The Secretary of War did not relieve Jesup, and after a
week the general cooled down. Rejecting extreme measures, he settled on ruthless pragmatism.
Jesup extended an offer of plunder to his own soldiers.
"There is no obligation to spare the property of the
Indians," he wrote. "Their negroes, cattle, and
horses ... will belong to the corps by which they are
captured." Disappointed with Creek mercenaries who had
been recruited at the outset of the war, he tried to recruit more violent Indians -- Delaware, Shawnee, and Sioux, whom he hoped would kill the Seminole men and enslave the women. Newspapers outside Florida criticized the use of northern Indians, but Jesup defended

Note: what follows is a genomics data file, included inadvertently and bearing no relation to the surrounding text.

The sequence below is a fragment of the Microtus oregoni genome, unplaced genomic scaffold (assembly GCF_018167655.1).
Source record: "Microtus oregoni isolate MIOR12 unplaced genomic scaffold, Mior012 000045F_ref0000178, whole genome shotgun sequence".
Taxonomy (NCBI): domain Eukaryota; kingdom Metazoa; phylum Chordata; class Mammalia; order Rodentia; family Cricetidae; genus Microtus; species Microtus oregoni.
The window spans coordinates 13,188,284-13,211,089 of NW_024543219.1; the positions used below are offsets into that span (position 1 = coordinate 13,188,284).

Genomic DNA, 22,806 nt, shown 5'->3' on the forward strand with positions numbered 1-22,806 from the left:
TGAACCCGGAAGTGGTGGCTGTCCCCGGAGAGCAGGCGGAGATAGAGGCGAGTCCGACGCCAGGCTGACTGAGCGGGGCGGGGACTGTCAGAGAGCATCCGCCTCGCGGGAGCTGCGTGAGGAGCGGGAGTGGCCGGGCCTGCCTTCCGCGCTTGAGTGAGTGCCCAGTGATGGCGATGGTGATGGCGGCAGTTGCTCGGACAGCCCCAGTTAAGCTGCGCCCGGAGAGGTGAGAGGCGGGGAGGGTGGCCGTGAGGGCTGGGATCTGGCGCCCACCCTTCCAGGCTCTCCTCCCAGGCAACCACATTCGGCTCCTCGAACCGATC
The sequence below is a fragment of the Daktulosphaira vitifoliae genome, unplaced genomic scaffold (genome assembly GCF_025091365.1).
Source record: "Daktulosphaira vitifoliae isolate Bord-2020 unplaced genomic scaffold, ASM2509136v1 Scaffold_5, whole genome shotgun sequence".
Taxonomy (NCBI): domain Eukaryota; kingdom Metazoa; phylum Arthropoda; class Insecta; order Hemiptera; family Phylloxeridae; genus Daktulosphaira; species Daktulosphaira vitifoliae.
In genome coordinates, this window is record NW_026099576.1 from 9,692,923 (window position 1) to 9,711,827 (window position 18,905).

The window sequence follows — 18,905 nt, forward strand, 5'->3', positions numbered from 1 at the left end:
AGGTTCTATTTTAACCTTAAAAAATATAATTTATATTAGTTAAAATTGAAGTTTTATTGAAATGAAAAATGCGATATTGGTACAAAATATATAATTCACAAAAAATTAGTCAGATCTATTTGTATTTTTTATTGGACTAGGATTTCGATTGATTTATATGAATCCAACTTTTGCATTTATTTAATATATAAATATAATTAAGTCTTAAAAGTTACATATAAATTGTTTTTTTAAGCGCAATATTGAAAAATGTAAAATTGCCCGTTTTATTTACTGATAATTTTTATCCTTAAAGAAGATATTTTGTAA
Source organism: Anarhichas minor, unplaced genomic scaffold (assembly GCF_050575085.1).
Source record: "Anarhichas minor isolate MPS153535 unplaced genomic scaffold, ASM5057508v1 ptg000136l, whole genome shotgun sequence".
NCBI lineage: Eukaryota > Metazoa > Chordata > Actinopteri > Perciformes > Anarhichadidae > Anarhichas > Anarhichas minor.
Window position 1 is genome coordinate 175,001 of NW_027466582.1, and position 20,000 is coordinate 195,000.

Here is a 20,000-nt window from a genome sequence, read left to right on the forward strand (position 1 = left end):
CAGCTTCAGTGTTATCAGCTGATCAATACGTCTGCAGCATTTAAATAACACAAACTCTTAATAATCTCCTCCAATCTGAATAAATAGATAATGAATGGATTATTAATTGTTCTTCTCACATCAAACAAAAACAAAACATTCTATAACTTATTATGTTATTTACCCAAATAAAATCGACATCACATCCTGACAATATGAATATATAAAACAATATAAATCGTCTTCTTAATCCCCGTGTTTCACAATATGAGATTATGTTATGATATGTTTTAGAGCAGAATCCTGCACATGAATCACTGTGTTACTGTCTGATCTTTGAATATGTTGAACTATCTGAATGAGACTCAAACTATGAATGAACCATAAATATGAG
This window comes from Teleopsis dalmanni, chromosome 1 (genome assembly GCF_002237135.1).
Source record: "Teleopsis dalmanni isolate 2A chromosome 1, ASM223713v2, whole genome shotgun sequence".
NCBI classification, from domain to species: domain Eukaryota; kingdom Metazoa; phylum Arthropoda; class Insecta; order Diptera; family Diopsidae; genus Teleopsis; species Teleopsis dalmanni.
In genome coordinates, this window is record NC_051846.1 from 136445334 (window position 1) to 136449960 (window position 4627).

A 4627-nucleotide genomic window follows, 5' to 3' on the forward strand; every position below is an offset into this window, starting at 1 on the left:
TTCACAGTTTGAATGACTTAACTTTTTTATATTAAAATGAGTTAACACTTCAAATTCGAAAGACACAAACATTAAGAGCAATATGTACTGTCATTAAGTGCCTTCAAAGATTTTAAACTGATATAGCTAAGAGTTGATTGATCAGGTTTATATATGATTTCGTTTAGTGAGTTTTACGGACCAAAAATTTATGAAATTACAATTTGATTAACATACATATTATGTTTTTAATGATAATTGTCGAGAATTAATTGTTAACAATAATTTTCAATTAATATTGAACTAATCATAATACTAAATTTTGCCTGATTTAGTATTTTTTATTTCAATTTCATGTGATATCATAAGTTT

the policy with candor:
"I not only recommended, but urged … the employment of northern Indians … and to save American blood, I would employ the dogs of Cuba, if I could obtain them, regardless alike of the cant of hypocrites or the bluster of demagogues."
ASPMA 7: 811, 893, Giddings Exiles 158-59. ©
Part 2, War: l